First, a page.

Time to turn cautious on India Inc, warns S&P

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Global Rating agency Standard and Poor's (S&P) on Tuesday warned that it's time to turn cautious on rated Indian corporates as their revenue growth is likely to slow down in the next 18-24 months. 

Global risks such as stability of commodity prices as well as demand from the US and China will have a greater bearing on Indian companies rather than domestic demand in the next year or two, it cautioned.

India's central government elections  may pose additional risks for Indian corporates. A change of administration may trigger expansionary government spending which may push up borrowing costs or even raise inflation, S&P said in a statement.

However, the performance of companies rated by S&P should remain stable, given low costs, capacity expansion, and benign input prices, said S&P Global Ratings credit analyst Krishnakumar Somasundaram Vishwanathan in a report titled "Indian Corporate 2019 Outlook--Time For Caution." 

With the exception of telecom, growth in other sectors in India has been accompanied by margin stability. This trend is expected to continue. The revenue environment for rated corporates is facing increasing global risks such as China's slowdown, trade war escalation, or a disorderly Brexit, the report said.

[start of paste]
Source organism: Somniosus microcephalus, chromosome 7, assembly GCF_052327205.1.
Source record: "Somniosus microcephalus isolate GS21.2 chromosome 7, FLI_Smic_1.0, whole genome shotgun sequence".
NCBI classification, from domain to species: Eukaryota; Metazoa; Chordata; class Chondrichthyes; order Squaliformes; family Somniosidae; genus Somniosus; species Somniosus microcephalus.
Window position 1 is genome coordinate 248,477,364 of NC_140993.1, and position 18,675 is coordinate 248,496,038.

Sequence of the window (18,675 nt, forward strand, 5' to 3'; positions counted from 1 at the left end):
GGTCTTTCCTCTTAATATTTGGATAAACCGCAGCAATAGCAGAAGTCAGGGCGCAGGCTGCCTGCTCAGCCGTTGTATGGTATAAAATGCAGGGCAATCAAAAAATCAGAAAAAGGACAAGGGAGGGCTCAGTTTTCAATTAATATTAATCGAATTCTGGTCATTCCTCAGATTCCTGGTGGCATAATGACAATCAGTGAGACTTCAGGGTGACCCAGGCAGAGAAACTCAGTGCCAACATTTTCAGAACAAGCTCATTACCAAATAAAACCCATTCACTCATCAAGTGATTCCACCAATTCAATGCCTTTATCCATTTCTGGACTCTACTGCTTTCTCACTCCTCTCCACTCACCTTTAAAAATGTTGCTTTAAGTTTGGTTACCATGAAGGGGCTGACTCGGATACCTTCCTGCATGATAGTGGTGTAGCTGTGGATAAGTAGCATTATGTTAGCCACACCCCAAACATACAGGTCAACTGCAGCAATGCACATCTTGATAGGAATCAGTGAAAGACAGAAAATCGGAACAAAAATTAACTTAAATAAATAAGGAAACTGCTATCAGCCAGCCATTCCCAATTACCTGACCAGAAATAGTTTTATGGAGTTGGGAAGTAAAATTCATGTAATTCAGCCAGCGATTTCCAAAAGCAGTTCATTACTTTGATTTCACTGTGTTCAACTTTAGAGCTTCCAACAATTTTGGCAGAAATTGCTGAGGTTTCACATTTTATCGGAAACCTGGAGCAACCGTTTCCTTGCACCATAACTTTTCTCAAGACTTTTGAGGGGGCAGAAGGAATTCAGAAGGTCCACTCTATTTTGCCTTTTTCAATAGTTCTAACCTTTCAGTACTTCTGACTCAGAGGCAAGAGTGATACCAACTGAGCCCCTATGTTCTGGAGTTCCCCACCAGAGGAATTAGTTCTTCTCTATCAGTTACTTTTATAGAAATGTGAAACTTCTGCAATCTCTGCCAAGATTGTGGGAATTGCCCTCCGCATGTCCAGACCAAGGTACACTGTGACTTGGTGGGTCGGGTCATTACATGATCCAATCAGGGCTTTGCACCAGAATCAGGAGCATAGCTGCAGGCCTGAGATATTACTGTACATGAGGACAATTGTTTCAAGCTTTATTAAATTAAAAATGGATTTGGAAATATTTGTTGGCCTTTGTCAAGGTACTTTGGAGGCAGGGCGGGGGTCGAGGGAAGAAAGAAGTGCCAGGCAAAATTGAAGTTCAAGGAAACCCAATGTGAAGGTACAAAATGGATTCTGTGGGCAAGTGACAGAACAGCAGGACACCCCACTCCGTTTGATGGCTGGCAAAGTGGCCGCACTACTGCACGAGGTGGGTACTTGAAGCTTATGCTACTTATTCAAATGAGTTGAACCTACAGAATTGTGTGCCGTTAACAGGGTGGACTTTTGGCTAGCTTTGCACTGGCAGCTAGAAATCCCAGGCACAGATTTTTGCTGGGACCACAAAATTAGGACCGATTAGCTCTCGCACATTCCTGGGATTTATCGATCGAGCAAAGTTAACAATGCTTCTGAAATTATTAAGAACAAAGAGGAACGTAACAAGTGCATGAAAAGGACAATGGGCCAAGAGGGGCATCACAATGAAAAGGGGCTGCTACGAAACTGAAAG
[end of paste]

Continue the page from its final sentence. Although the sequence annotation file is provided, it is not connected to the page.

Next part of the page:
The capital expenditure will be concentrated in few companies in fiscal years 2020 (ending March 31) and 2021 for either one-off capacity building or defending market positions against disruptive trends. A gradual taper down of capital expenditures for rated companies in aggregate is likely to turn discretionary cash flows positive for the first time in three years, it said.

Over the decade from fiscal 2011 to fiscal 2020 (estimates), rated corporates will double their aggregate EBITDA but this will be accompanied by tripling of debt. 

"We expect half a turn of deleveraging over the next two years, which means debt to EBITDA reducing by 0.5x. But some corporates in cyclical industries still have higher leverage than global peers, in addition to a reduced financial cushion in the event of a downturn," said S&P .

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